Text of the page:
Feb 28, 2024 - Health

Biden may have limited options to protect IVF treatment

Photo illustration of a collage of Alabama, medical diagrams of human eggs turning into embryos, and President Biden.

Photo illustration: Shoshana Gordon/Axios. Photo: Chip Somodevilla/Getty Images

Fertility providers are talking with the Biden administration about possible steps it can take to ensure access to in vitro fertilization, while legal experts say the administration likely has some limited powers.

Why it matters: President Biden has seized on the Alabama Supreme Court decision that's resulted in disruptions to IVF treatments, tying it into his campaign's focus on protecting reproductive rights.

  • But his administration hasn't yet said if or how it will use executive power to safeguard the procedure in Alabama and other states with strict laws governing when life begins.

State of play: The American Society for Reproductive Medicine said it's been in discussions with officials in the White House and the health and justice departments about possible measures in the aftermath of Alabama's ruling that frozen embryos are children and those destroying them can be held liable for wrongful death.

  • "It's clear the Biden administration is committed to helping fix this," Sean Tipton, chief advocacy and policy officer, told Axios in an email.
  • The Biden administration, which sent its top health official to Alabama on Tuesday to highlight the ruling's impact, will continue to "speak out about the devastating impacts of the Alabama ruling," said White House spokesperson Kelly Scully.
  • She did not answer Axios' question about which executive actions the administration is considering.

Democratic lawmakers, meanwhile, are pushing for legislation protecting IVF protection nationwide, but it's unclear what, if any, measures congressional Republicans would support — even as they try to distance themselves from the Alabama ruling.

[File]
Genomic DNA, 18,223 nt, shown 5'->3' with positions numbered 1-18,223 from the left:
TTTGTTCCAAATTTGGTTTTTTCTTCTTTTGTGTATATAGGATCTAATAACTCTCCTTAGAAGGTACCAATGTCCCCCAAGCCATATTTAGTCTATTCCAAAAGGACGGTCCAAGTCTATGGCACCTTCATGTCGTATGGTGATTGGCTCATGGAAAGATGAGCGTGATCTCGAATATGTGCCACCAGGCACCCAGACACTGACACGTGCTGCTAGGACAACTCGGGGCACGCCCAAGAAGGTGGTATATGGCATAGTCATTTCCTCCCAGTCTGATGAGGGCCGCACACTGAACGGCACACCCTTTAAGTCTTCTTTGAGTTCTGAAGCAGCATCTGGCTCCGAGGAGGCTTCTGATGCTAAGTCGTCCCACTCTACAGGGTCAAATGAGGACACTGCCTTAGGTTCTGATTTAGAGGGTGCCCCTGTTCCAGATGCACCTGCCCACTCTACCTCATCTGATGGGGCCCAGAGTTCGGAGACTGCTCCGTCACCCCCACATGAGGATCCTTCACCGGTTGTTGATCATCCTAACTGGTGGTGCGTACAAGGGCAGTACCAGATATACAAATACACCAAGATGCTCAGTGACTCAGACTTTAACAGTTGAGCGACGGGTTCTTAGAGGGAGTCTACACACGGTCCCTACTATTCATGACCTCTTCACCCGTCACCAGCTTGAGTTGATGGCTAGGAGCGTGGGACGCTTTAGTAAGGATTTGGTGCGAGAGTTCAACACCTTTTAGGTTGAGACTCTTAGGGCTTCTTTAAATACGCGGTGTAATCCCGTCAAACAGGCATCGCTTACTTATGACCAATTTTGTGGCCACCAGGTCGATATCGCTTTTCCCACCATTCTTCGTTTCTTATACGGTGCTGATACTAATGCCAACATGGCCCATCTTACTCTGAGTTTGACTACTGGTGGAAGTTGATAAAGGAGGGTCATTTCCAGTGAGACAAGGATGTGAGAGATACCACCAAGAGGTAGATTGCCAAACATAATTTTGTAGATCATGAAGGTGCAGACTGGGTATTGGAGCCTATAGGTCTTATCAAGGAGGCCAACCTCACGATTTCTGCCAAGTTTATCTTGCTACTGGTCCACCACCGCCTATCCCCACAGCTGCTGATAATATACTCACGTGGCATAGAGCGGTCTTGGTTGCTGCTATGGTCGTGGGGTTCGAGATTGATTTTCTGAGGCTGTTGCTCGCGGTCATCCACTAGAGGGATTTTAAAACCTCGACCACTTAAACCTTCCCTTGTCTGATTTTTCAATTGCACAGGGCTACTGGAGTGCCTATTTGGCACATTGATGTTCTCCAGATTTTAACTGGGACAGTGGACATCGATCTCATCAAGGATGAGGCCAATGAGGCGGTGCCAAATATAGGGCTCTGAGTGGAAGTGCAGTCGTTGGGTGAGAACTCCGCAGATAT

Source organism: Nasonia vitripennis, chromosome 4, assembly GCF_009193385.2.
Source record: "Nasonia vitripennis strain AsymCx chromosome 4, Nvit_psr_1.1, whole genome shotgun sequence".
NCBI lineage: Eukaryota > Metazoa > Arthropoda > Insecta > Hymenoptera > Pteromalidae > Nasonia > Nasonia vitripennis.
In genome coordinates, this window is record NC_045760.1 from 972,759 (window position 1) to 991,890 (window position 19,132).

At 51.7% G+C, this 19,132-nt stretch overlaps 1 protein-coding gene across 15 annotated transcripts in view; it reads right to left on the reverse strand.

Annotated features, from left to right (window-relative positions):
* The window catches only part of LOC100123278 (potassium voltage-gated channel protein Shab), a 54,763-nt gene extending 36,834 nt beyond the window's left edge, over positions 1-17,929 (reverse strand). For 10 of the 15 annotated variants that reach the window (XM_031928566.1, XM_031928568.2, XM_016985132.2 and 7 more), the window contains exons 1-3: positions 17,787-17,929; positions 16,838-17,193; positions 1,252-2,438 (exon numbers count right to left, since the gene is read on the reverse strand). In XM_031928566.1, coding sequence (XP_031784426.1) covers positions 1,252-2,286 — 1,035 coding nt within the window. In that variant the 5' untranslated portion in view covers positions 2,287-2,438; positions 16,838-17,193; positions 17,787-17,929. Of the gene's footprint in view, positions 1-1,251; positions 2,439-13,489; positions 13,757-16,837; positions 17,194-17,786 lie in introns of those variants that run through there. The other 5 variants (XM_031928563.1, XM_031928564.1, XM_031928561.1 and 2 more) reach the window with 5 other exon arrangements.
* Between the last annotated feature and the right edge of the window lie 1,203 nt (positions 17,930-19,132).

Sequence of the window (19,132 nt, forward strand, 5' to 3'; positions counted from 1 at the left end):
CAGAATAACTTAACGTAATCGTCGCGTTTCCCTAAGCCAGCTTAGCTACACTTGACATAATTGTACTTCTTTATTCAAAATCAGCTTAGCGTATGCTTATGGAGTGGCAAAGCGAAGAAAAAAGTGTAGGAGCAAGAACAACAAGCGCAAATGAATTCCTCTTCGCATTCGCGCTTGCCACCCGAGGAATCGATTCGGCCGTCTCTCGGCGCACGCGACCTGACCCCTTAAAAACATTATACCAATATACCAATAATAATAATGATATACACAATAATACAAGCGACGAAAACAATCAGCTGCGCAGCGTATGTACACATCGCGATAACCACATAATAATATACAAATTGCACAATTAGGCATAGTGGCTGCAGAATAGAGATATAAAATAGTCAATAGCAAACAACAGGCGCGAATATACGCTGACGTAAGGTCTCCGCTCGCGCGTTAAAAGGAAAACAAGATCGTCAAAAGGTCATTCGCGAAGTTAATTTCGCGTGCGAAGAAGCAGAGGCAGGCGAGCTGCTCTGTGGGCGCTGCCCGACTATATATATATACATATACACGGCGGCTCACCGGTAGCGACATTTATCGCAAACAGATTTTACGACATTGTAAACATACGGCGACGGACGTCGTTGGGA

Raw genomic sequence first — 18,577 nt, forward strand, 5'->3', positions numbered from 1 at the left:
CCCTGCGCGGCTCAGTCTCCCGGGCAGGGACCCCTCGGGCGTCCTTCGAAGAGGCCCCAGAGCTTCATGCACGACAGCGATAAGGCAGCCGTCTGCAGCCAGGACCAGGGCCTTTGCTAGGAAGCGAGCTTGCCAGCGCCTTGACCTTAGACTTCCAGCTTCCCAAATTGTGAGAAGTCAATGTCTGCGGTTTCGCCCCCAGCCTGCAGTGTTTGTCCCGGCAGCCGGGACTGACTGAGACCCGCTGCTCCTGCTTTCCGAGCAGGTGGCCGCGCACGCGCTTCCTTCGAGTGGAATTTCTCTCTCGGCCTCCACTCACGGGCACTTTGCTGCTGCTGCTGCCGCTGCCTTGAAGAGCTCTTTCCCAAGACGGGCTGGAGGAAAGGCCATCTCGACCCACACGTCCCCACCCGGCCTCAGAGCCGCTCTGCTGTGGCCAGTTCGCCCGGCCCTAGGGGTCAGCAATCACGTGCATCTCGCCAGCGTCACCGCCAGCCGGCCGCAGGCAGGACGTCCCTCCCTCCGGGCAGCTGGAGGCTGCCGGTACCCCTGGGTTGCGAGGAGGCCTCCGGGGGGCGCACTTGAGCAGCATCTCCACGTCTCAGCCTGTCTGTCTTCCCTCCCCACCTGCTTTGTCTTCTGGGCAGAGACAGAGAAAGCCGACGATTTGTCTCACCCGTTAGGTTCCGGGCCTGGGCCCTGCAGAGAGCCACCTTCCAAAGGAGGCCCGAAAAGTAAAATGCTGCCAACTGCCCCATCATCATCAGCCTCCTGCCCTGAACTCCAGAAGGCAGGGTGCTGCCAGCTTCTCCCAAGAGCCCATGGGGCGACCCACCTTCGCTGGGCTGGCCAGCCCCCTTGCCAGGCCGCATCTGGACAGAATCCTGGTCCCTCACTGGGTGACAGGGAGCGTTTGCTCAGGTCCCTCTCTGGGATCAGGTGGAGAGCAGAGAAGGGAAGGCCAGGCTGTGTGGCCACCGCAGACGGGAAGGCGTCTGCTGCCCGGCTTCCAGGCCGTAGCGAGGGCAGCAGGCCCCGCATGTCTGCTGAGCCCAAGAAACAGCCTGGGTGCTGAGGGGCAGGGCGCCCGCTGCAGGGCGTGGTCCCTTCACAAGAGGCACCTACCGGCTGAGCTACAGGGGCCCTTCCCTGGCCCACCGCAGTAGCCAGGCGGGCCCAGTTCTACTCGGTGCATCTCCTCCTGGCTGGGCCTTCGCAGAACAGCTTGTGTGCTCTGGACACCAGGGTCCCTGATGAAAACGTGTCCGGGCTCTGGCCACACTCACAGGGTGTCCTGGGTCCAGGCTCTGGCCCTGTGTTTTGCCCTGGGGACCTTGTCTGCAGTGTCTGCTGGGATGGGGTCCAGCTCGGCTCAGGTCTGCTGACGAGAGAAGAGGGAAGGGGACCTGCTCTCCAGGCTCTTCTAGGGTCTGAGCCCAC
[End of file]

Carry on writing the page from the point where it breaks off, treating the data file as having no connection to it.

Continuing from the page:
Zoom in: Tipton did not say what measures the reproductive medicine group is discussing with the administration. Legal experts, meanwhile, suggested a couple of strategies the Justice Department could pursue.

  • DOJ could issue guidance emphasizing that IVF is still legal and that the recent decision only affects patients in Alabama, said Michele Goodwin, a constitutional law and global health policy professor at Georgetown University.
  • "There are many Americans around the country wondering if this means that IVF is over and done," she said.

DOJ could also look to protect interstate transfer of frozen embryos, said Amy Dru Stanley, a University of Chicago history and law professor.

  • The Department of Health and Human Services could consider issuing guidance to health care providers to help shore up access to IVF services.
  • After Roe v. Wade was overturned, HHS advised doctors they were still required under federal law to provide emergency abortion care in states with strict bans, though that guidance is being challenged at the Supreme Court.

It could take time for the administration to sort out uncharted legal questions around IVF access, Stanley said.

  • But patients and reproductive health experts are worried that other conservative states could limit IVF treatments following the Alabama ruling.
  • So far, Republican officials are treading carefully amid strong public support for IVF. Alabama officials say they're working on legislation to undo the ruling's impact on IVF, and Florida lawmakers postponed voting on a bill that would expand wrongful death liability for fetuses.

The bottom line: The Biden administration's best tool for protecting IVF access this year may be taking the political fight to Republicans.

  • More administrative action "would be around the edges," said Jill Steinberg, a health care lawyer and partner at ArentFox Schiff.

Go deeper: Two-thirds signal opposition to Alabama IVF ruling

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